...our thoughts were that we wanted to see both the west and east coast, with route 66 being the best way to connect those two...
    There is no Route 66 anymore and even when there was one it didn't connect the east and west coasts. The old route, famous in song and story, went from Chicago to Los Angeles. It has been decommissioned, largely replaced by the Interstate Highways I-55, I-44, and I-40. There is an I-66 but that just goes from Washington DC westward to I-81 and has nothing to do with the old US-66.

    You can certainly do a coast-to-coast-to-coast loop in less than three months. Flying into an east coast city such as Boston, New York, or Washington, and flying home from the same city, should be cheaper than an 'open jaw' flight to Vancouver and home from Miami. And the car rental should also be cheaper with no one-way drop off fee. Our European friends can usually do better by dealing with a local (European) consolidator such as or Your biggest problem will be your age, so be sure to mention this up front when you contact any rental firm so that there are no nasty surprises later. Before you buy any insurance from a car rental company, make sure of what coverage you already have. What does your day-to-day policy for driving in Europe cover? Are you a member of a motor club such as ANWB? What coverage do they offer? Check with your credit card companies. If you charge the rental to one of those cards, will they offer any coverage? In my own case, I've got way more coverage from those sources than I'd ever need and never buy short term insurance from anyone.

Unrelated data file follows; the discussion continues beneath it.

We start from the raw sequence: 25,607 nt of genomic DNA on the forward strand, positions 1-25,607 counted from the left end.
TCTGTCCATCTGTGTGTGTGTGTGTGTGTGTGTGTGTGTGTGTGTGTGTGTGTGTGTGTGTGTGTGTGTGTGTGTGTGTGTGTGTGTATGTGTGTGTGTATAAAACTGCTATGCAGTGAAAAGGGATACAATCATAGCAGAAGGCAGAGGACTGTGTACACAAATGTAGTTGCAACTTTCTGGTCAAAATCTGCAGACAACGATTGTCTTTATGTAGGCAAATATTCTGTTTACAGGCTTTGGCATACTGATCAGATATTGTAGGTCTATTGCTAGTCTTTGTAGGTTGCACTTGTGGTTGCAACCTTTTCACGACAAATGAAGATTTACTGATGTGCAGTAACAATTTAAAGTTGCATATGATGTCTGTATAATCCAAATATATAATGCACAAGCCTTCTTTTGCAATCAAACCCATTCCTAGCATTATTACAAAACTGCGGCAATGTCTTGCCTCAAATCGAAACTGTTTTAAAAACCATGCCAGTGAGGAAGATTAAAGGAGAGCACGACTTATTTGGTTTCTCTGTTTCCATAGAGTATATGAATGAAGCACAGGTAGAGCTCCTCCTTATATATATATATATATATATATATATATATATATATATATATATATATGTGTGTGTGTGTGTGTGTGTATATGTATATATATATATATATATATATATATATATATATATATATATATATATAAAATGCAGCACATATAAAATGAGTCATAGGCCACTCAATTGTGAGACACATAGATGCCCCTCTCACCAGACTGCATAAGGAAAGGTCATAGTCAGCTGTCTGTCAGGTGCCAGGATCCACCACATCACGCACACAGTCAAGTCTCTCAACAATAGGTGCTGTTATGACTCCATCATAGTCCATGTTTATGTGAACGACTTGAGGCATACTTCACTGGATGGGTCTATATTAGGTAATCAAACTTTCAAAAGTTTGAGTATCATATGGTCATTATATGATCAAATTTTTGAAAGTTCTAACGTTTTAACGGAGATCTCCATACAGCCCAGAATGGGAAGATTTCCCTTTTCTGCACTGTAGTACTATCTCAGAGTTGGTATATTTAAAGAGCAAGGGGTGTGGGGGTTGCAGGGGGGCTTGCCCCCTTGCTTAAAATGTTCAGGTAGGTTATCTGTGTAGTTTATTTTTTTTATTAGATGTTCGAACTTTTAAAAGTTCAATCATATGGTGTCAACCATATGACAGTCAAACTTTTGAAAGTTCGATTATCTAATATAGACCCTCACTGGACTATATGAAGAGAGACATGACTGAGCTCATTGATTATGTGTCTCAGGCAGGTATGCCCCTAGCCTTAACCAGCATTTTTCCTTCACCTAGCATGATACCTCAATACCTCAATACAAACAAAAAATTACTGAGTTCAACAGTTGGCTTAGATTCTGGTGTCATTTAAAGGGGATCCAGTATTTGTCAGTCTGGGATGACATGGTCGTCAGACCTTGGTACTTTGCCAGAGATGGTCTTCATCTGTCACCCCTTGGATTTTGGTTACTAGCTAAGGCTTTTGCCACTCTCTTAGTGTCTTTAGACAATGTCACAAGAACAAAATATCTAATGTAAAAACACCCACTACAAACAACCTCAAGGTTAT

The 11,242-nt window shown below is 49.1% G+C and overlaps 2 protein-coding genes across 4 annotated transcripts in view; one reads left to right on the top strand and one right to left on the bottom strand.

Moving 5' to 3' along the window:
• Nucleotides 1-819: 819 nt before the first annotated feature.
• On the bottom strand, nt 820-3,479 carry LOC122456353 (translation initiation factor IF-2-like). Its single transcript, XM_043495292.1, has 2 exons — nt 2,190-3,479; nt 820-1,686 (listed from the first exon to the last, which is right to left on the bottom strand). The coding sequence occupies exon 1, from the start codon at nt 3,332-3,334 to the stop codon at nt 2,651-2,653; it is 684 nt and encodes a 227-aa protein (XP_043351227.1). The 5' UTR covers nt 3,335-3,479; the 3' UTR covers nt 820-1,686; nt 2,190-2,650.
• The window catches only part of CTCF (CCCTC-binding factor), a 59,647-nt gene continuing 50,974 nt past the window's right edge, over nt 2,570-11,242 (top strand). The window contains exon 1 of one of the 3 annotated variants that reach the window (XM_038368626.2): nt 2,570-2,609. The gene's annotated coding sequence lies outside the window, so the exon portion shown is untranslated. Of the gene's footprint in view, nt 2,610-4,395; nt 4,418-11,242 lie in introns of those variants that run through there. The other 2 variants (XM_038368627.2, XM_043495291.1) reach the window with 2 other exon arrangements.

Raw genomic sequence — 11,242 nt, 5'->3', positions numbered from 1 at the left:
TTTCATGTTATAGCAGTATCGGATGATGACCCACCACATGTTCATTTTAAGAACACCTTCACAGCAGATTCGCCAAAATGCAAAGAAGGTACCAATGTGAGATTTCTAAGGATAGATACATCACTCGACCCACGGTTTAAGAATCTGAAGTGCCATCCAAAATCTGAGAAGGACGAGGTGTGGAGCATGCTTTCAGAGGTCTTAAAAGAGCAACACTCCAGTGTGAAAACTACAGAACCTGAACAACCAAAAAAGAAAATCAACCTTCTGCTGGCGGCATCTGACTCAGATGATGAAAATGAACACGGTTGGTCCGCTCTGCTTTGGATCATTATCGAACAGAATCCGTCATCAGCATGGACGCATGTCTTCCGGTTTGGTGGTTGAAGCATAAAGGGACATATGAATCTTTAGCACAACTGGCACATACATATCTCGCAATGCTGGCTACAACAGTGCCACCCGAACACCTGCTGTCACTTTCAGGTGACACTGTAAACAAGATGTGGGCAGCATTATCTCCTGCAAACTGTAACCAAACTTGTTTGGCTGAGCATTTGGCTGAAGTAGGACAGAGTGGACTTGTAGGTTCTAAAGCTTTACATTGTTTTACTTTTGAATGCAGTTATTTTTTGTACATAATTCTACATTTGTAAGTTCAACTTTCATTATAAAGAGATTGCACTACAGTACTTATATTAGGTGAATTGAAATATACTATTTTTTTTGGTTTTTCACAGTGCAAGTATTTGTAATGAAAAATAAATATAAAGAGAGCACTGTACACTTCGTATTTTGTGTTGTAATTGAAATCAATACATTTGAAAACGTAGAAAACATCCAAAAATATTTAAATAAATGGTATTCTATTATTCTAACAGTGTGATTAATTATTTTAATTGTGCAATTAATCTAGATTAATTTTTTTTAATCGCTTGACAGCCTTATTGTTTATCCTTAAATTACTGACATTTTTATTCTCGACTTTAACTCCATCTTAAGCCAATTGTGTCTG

Typically, if you were going to do a coast-to-coast-to-coast loop starting in April, you'd do the southern portion of the loop first, westbound starting from your east coast port of entry, and then the northern portion on the return, eastbound, leg. This will generally put you in better weather, especially for camping. There are many camping resources in the U.S. including national parks, monuments, forests, and the Bureau of Land Management (BLM) holdings as well as state parks. National forests and state parks are usually your best compromise between facilities and price. If you are going to be going into national forests, be sure to read your car rental agreement carefully and be sure that you are allowed to drive on 'routinely maintained' roads and are not restricted to solely 'paved' roads.